Asbestos and the Medical Risks of Exposure

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Asbestos and the Medical Risks of Exposure

In what was deemed a “preventative measure,” the Charlotte-Mecklenburg School District (CMS) recently had asbestos-containing ceiling tiles removed from one of its elementary schools.

Over the 2011 Thanksgiving break, abatement professionals were scheduled to remove approximately 3,600 square feet of asbestos-containing ceiling tiles from Nations Ford Elementary, according to WSOC in Charlotte. CMS district officials and local environmental officials said there was not a reason for alarm, that CMS was removing the ceiling tiles as a way to prevent a “future hazard.”

WSOC quoted Brian Kasher, Environmental Health and Safety Director, as saying, “It’s not a hazard today, but there’s a potential for hazard in the future. That’s what we’re eliminating.”

While CMS said that notification of the asbestos removal was sent to parents, when news of the removal broke, many parents had yet to be told of the situation, according to WSOC. Environmental Protection Agency (EPA) rules state that it’s the parents’ right to know if the school their children attend contains asbestos, and advanced notice of asbestos removal should be given by school districts, according to a article.


Asbestos is a naturally occurring mineral fiber that was commonly used as insulation in construction projects and in a number of other products from the late 1800s through 1989 when new uses of the product were banned by the EPA. states that because asbestos is very strong and resistant to heat and corrosive chemicals, it was used in a number of common products, including:

  • Roofing felt
  • Shingles
  • Brake pads and linings
  • Flooring tile
  • Ceiling tile
  • Sheetrock and wallboard
  • Insulation
  • Protective clothing such as aprons, gloves and leggings
  • Cigarette filters
  • Cement mixtures
  • Paint

Danger of Asbestos

When intact, asbestos does not pose much risk to humans. However, when products that contain asbestos become damaged, the tiny asbestos particles become airborne and can be inhaled in by humans, which poses significant health risks.

The EPA and the United States Department of Health and Human Services (HHS) have classified asbestos as a carcinogen, because exposure to asbestos has been shown to increase the risk of developing lung cancer and mesothelioma, according to the National Cancer Institute.

Children and adults who are exposed to asbestos particles are at risk of developing lung cancer, mesothelioma and asbestosis:

  • Lung cancer – This disease is responsible for the most asbestos-related fatalities, according to the EPA. Smokers who have been exposed to asbestos are at particularly high risk of developing lung cancer, as each contributes to the other’s carcinogenic effects, according to the Mayo Clinic.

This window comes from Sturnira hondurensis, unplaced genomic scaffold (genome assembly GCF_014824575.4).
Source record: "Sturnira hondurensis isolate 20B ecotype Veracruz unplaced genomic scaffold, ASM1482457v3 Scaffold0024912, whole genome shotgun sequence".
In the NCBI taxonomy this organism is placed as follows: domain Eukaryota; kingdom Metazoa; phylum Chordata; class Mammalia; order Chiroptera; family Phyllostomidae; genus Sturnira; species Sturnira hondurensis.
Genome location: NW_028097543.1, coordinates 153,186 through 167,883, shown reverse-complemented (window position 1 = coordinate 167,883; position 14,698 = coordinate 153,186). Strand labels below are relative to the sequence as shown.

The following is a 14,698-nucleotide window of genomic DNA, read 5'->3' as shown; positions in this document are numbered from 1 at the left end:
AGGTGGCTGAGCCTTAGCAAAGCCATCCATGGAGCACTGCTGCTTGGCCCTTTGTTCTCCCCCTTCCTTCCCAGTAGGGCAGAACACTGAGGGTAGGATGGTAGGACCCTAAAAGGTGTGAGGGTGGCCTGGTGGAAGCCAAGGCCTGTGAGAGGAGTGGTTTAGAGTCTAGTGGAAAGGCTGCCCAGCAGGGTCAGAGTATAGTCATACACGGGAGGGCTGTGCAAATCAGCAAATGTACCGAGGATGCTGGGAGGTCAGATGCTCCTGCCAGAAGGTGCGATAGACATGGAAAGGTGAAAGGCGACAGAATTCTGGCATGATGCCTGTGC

• Mesothelioma – As the EPA notes, almost every case of mesothelioma is linked to asbestos exposure. A rare type of cancer, this disease attacks the membrane of the lung, chest, heart and abdomen. Mesothelioma has a long latency period and may not develop until several years after being exposed to asbestos.
  • Asbestosis – This non-cancerous disease is the scarring of the lung tissue, which makes it difficult for oxygen to enter the blood stream. According to the Mayo Clinic, it may take people exposed to asbestos 20 to 30-years to develop symptoms of Asbestosis.

Occupational Risk

There are many occupations that put workers at risk of exposure to asbestos. The Agency for Toxic Substances and Disease Registry (ATSDR) lists the following jobs as having high risk of occupational exposure:

  • Demolition workers
  • Auto mechanics
  • Boilermakers
  • Carpenters
  • Drywallers
  • Iron workers
  • Electricians
  • Roofers
  • Plumbers
  • Longshoremen
  • Paper mill workers

Many people who have not worked in a job that exposes them to asbestos still develop asbestos-related illnesses. Often, these people were married to or lived with someone who was exposed to asbestos. Asbestos particles can become trapped in or attach to workers’ clothing, and the asbestos particles may be inhaled by others, such as children, when this clothing is handled.

The latency period of many of the disease that can result from the exposure to asbestos are very long, upward of 15 to 40 years. Because of this delay, it may be extremely difficult to prove the source of your asbestos exposure. Legal counsel experienced in handling asbestos claims can help you investigate and narrow down the potential source of exposure and discover the parties responsible for your injuries.

If you have developed mesothelioma, asbestosis or lung cancer after being exposed to asbestos, talk to an attorney about your legal rights.

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